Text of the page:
Traub, Valerie. 2002. The Renaissance of Lesbianism in Early Modern England. Cambridge University Press, Cambridge. ISBN 0-521-44885-9
This is a sizable work, tackling the broad topic of female homoeroticism in 16-17th century England. This work is one of a number to address (and disprove) the notion that lesbianism--by name and by definition--is a purely modern concept.
Chapter 2: "A certaine incredible excesse of pleasure": female orgasm, prosthetic pleasures, and the anatomical pudica
Social and professional attitudes towards the purpose and nature of sexual pleasure were shifting in the early modern period, and the same attitudes that licensed (indeed, encouraged) women's pleasure in procreative heterosexual sex inadvertently opened the doors wide to women's sexual pleasure when neither procreation nor heterosexuality were involved.
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In this chapter, Traub looks at medical views of female erotic pleasure, the understanding of orgasm, and the “rediscovery of the clitoris”. She opens with the story of the Spaniard Catalina de Erauso who dressed and passed as a man through many adventures both in Spain and the New World, but returned to living as a woman when convicted of murder in order to escape execution. One key factor in her plea was her status as an “intact virgin”. This arbitrary physical state was considered the crucial attribute of “innocence” despite her admitted history of erotic encounters with women. In a context that considered heterosexual sex within marriage as the only legitimate form of eroticism, women could still find ways of satisfying themselves by using cultural blind spots to their advantage. In looking at the contrasting genres of medical texts and obscene literature, a contradiction emerges between the position that female erotic satisfaction was essential for healthy procreation, and an underlying distaste for female anatomy.
Women took action for their own purposes across the spectrum of erotic objects. The framework of patriarchal marriage in obedience to parental dictates was subverted most often for the purpose of a chosen, but disapproved, heterosexual partner. Virginity may have been nominally prized, but a significant percentage of brides were pregnant at the marriage. Despite official disapproval from the church and law, betrothed couples were granted a great deal of latitude in sexual interactions. And popular culture recognized that men and women were equally interested in sex. This same attitude was reflected in both medical and behavioral literature, which viewed a mutual enjoyment of sex as essential for a prosperous marriage, though religious literature overlaid it with a tone of “as long as you don’t seek it out for its own sake.”
Humoral theory, which still held sway in medicine, viewed orgasm (in the form of the emission of humors) to be essential for bodily balance. Beliefs about the effects of unbalanced humors fed into advice regarding how to stimulate desire in a partner, but also to the prescription of masturbation (or manual stimulation by another person) for unmarried persons who lacked the approved outlet. The “hand of a skillful midwife and a convenient ointment” are prescribed for the “greensickness”, a label given to sexual frustration in women. As female orgasm was believed to be as important to conception as male emission, these instructions carried a professional air.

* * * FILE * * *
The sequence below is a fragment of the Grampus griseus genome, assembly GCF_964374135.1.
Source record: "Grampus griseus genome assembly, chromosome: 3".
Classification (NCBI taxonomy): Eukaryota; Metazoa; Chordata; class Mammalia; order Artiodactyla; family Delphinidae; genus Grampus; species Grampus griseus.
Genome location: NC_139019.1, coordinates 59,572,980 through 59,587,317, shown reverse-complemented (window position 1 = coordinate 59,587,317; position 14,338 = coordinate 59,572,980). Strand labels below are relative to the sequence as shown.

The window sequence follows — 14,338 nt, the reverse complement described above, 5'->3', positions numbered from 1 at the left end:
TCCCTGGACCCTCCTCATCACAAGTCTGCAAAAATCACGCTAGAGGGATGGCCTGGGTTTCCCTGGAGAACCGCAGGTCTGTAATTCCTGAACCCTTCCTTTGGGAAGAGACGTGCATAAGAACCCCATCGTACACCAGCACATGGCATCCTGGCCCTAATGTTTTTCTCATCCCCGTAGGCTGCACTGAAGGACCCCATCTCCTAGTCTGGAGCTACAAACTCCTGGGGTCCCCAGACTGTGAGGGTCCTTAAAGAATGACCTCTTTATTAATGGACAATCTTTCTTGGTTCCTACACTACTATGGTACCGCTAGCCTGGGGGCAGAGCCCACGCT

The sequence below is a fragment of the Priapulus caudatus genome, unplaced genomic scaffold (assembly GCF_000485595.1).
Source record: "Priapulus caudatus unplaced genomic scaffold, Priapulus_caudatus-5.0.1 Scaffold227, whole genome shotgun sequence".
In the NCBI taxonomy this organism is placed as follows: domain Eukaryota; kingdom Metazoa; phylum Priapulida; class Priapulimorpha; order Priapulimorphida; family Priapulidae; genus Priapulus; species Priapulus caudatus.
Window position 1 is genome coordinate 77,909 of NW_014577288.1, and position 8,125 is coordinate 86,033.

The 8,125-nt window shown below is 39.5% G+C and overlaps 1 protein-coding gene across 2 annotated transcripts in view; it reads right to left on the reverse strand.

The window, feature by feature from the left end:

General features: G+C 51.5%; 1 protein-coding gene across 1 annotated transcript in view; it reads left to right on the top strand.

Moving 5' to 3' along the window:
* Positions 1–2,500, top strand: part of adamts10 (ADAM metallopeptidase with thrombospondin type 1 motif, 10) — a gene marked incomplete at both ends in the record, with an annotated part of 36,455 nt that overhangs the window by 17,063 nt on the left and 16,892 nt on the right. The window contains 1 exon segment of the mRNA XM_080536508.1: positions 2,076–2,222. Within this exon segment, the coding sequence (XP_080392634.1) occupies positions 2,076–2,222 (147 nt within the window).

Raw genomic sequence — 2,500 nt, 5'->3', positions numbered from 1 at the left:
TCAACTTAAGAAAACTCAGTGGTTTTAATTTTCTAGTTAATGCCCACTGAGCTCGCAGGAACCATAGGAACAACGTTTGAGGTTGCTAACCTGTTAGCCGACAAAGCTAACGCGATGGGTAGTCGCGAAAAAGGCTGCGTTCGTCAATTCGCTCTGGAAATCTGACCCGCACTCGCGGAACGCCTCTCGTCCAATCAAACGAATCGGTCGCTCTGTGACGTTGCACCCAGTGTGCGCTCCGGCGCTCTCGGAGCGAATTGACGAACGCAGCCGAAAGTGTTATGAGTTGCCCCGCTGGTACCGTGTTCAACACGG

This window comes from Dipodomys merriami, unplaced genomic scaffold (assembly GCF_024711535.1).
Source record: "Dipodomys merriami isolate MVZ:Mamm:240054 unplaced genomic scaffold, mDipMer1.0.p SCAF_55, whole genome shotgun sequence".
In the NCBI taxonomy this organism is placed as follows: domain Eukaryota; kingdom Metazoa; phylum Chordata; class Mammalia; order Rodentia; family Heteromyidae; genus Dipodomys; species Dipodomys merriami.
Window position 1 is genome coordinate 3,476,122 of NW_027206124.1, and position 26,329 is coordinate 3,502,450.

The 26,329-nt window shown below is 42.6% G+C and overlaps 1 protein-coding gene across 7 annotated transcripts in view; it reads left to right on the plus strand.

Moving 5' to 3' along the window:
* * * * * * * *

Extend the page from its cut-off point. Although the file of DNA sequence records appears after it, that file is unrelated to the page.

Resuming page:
Another changing aspect of medical thought at this time was the view of woman as an “imperfect man”, which was beginning to shift to (in theory at least) a view of both sexes being perfect for their own kind. In this context, the “rediscovery” of the clitoris by anatomists may have gone some way to redeeming the “perfection” of women, as the organ was correctly understood to be a homologue to the male penis. Initially (and incorrectly) believed to be involved only in urination, it came to be understood as the locus of sexual pleasure for women.
But all this focus on the desirability of female arousal and satisfaction, on the use of foreplay to enhance that arousal, and on the stimulation of the clitoris as the means of that satisfaction, left open the possibility of enjoying sex without the alleged end-goal of conception. In this context, the substitution of a dildo for the male organ completes the shift from procreation to pleasure. But with this shift, we move from medical and behavioral advice to obscenity, from the merely bawdy to the pornographic. In this context, the image of women instructing each other in the pleasures of non-procreative sex merges seamlessly with the image of lesbians, engaging in sex with each other for its own sake (though always -- in the literature -- for the purpose of the male reader’s arousal).
In terms of activities, equipment, and effects, medical literature and pornography are very little distinguished. And there was a constant anxiety that medical writings would be condemned as obscene. Medical works were often censored in later editions (always the parts on female anatomy) due to fear that they would put ideas into the reader’s mind. Both genres of literature shade off into misogynistic disgust at the edges. In both cases, there is sometimes a sense that men’s sexual pleasure barely suffices to repay for the unfortunate necessity of interacting with female genitals. (Women, in contrast, are considered to be repaid in pleasure for the dangers of childbirth.)